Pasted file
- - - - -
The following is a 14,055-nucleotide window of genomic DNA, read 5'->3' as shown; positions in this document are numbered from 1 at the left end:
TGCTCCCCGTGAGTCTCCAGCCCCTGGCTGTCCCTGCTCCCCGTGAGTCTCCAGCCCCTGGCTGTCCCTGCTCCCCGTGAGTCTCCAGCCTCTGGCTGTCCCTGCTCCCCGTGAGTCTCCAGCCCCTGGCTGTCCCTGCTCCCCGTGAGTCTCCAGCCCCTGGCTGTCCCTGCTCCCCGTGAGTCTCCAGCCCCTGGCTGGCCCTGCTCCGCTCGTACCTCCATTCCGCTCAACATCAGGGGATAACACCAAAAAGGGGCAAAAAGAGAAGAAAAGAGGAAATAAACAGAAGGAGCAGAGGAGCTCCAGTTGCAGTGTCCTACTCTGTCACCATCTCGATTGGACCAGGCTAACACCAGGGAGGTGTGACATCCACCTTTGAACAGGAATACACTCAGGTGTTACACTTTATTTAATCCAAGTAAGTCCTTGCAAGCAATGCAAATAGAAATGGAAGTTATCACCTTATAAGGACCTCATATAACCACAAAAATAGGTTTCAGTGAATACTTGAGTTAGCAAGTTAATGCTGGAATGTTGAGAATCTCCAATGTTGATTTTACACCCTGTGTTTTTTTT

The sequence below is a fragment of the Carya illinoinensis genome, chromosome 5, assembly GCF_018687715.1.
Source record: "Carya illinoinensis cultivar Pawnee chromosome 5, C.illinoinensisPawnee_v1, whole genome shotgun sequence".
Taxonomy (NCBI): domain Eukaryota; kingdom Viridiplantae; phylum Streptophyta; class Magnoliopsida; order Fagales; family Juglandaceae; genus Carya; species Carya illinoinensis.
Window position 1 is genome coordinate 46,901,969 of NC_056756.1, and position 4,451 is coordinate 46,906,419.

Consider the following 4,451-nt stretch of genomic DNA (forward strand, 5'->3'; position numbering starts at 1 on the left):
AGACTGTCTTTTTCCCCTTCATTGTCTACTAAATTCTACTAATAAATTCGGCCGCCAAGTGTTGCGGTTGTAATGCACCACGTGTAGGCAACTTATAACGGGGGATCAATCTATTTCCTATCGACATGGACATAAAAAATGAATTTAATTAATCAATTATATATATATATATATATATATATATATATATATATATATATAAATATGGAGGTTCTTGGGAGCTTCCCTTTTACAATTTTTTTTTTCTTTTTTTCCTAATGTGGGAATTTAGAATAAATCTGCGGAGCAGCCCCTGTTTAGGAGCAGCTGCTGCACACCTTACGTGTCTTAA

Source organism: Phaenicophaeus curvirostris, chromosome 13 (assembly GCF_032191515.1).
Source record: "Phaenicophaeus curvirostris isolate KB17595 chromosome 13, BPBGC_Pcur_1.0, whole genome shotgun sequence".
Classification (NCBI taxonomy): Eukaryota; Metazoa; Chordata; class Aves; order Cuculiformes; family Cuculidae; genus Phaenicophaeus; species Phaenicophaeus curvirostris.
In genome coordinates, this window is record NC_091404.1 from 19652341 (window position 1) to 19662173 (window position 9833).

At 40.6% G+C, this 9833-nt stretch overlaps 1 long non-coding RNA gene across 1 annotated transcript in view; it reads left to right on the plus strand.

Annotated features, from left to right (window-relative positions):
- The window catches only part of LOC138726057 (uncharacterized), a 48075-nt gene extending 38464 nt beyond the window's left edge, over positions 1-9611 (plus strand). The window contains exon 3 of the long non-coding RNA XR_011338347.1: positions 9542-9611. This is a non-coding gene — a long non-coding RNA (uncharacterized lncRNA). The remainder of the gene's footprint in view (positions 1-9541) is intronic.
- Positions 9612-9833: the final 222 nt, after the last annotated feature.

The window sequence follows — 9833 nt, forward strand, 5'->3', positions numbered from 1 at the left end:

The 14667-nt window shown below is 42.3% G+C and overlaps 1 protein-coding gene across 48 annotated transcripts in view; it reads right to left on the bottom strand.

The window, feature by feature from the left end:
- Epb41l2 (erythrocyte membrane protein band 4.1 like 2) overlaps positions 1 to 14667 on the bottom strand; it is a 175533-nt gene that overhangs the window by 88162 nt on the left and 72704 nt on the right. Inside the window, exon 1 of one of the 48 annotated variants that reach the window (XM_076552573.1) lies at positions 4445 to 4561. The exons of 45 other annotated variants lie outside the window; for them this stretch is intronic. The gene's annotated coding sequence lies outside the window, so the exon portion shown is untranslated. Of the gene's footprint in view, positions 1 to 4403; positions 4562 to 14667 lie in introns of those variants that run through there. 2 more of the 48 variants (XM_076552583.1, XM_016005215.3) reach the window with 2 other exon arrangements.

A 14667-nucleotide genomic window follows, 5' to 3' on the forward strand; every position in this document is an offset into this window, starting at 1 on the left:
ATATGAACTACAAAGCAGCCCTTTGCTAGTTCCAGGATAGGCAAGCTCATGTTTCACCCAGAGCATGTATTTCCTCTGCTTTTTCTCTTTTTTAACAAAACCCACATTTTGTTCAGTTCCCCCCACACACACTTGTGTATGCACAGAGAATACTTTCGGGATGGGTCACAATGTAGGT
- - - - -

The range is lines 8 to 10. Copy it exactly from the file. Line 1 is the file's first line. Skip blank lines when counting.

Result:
AGACTGTCTTTTTCCCCTTCATTGTCTACTAAATTCTACTAATAAATTCGGCCGCCAAGTGTTGCGGTTGTAATGCACCACGTGTAGGCAACTTATAACGGGGGATCAATCTATTTCCTATCGACATGGACATAAAAAATGAATTTAATTAATCAATTATATATATATATATATATATATATATATATATATATATATATAAATATGGAGGTTCTTGGGAGCTTCCCTTTTACAATTTTTTTTTTCTTTTTTTCCTAATGTGGGAATTTAGAATAAATCTGCGGAGCAGCCCCTGTTTAGGAGCAGCTGCTGCACACCTTACGTGTCTTAA

Source organism: Phaenicophaeus curvirostris, chromosome 13 (assembly GCF_032191515.1).
Source record: "Phaenicophaeus curvirostris isolate KB17595 chromosome 13, BPBGC_Pcur_1.0, whole genome shotgun sequence".